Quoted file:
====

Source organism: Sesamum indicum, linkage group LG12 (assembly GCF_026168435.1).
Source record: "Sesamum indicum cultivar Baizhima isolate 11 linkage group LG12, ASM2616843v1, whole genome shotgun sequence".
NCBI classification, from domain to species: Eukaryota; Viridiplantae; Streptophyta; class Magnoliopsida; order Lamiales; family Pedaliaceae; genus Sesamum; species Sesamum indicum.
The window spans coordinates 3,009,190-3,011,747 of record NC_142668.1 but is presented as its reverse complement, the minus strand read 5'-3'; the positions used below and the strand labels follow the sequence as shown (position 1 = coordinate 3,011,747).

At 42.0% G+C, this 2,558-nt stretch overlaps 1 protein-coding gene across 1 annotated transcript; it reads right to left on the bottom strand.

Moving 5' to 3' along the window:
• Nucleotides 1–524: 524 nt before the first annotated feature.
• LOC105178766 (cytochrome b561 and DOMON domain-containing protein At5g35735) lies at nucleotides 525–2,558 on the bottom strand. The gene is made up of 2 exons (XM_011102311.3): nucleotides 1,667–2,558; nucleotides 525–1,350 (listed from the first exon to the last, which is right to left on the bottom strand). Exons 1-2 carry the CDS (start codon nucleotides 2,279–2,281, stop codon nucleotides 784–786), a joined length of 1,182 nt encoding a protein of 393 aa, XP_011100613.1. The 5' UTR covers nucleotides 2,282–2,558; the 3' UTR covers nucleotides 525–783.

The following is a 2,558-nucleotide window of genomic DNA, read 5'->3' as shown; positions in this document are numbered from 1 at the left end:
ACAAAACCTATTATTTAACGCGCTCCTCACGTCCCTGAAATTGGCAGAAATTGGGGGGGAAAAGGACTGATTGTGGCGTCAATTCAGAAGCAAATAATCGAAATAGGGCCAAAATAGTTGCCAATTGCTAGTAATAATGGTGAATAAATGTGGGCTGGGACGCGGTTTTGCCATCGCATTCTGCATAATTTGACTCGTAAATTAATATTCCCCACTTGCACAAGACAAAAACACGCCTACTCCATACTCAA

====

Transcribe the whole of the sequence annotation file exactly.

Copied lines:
Source organism: Sesamum indicum, linkage group LG12 (assembly GCF_026168435.1).
Source record: "Sesamum indicum cultivar Baizhima isolate 11 linkage group LG12, ASM2616843v1, whole genome shotgun sequence".
NCBI classification, from domain to species: Eukaryota; Viridiplantae; Streptophyta; class Magnoliopsida; order Lamiales; family Pedaliaceae; genus Sesamum; species Sesamum indicum.
The window spans coordinates 3,009,190-3,011,747 of record NC_142668.1 but is presented as its reverse complement, the minus strand read 5'-3'; the positions used below and the strand labels follow the sequence as shown (position 1 = coordinate 3,011,747).

At 42.0% G+C, this 2,558-nt stretch overlaps 1 protein-coding gene across 1 annotated transcript; it reads right to left on the bottom strand.

Moving 5' to 3' along the window:
• Nucleotides 1–524: 524 nt before the first annotated feature.
• LOC105178766 (cytochrome b561 and DOMON domain-containing protein At5g35735) lies at nucleotides 525–2,558 on the bottom strand. The gene is made up of 2 exons (XM_011102311.3): nucleotides 1,667–2,558; nucleotides 525–1,350 (listed from the first exon to the last, which is right to left on the bottom strand). Exons 1-2 carry the CDS (start codon nucleotides 2,279–2,281, stop codon nucleotides 784–786), a joined length of 1,182 nt encoding a protein of 393 aa, XP_011100613.1. The 5' UTR covers nucleotides 2,282–2,558; the 3' UTR covers nucleotides 525–783.

The following is a 2,558-nucleotide window of genomic DNA, read 5'->3' as shown; positions in this document are numbered from 1 at the left end:
ACAAAACCTATTATTTAACGCGCTCCTCACGTCCCTGAAATTGGCAGAAATTGGGGGGGAAAAGGACTGATTGTGGCGTCAATTCAGAAGCAAATAATCGAAATAGGGCCAAAATAGTTGCCAATTGCTAGTAATAATGGTGAATAAATGTGGGCTGGGACGCGGTTTTGCCATCGCATTCTGCATAATTTGACTCGTAAATTAATATTCCCCACTTGCACAAGACAAAAACACGCCTACTCCATACTCAA